An in vivo study of voluntary mandibular lateral translation concerning its existence, magnitude, and timing.

S. C. Son, F. M. Gardner, M. H. Parker, K. L. Knoernschild

Research output: Contribution to journalArticlepeer-review

1 Scopus citations


STATEMENT OF PROBLEM: The existence of mandibular lateral translation and the approaches to its measurement and interpretation by using a pantograph are controversial. PURPOSE: This study evaluated the validity of using a pantograph to measure mandibular lateral translation and analyzed human pantographic tracings to determine whether they exhibited mandibular lateral translation. MATERIAL AND METHODS: A pantograph was modified by adding 2 posterior horizontal recording tables and styli at the transverse horizontal axis. Pantographic tracings of 25 human subjects were compared with the corresponding theoretically determined values for tracings that exhibited only rotation with no translation. Differences in the tracings at 2 pantographic recording table locations, relative to the transverse horizontal axis, were also compared. RESULTS: The character of the lateral component of 100 pantographic tracings all differed from the lateral component of theoretically determined values for pure rotation. In 64% of tracings, over 50% of the total mandibular lateral translation occurred by the first 1 mm of forward movement of the nonworking side condyle. In 94% of tracings, more than 50% of the translation had occurred in the first 3 mm of forward movement. For the pantographic system used, the amount of mandibular translation represented in the tracing was not changed by altering the posterior horizontal recording table position in the anterior-posterior direction, relative to the transverse horizontal axis. CONCLUSION: All subjects showed evidence of mandibular lateral translation. New definitions for timing of mandibular lateral translation are proposed. Of the tracings, 64% were classified as exhibiting early translation, 30% as intermediate, and 4% as late mandibular lateral translation.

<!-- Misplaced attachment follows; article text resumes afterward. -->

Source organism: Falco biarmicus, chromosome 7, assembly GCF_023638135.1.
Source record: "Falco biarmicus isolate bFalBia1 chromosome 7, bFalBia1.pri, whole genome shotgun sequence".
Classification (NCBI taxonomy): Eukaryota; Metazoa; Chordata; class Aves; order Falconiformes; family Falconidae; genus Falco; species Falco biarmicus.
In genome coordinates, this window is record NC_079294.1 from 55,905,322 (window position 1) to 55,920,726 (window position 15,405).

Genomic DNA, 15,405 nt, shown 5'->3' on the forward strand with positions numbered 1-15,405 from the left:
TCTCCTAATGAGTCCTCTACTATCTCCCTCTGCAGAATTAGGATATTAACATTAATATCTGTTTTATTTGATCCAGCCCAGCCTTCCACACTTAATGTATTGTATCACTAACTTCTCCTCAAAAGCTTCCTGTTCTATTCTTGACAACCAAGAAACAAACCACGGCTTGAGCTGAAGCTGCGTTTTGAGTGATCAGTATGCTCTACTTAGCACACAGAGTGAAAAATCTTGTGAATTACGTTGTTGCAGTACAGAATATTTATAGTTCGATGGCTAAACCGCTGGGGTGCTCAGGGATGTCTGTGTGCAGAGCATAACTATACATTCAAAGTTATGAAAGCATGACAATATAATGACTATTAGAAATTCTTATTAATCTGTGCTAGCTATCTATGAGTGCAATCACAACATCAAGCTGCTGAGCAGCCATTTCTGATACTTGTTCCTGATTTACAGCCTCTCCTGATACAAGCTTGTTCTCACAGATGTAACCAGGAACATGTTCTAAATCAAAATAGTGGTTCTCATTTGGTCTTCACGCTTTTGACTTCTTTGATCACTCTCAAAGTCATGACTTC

Original languageEnglish (US)
Pages (from-to)672-679
Number of pages8
JournalThe Journal of Prosthetic Dentistry
Issue number6
StatePublished - Dec 1998

ASJC Scopus subject areas

  • Oral Surgery


Dive into the research topics of 'An in vivo study of voluntary mandibular lateral translation concerning its existence, magnitude, and timing.'. Together they form a unique fingerprint.

Cite this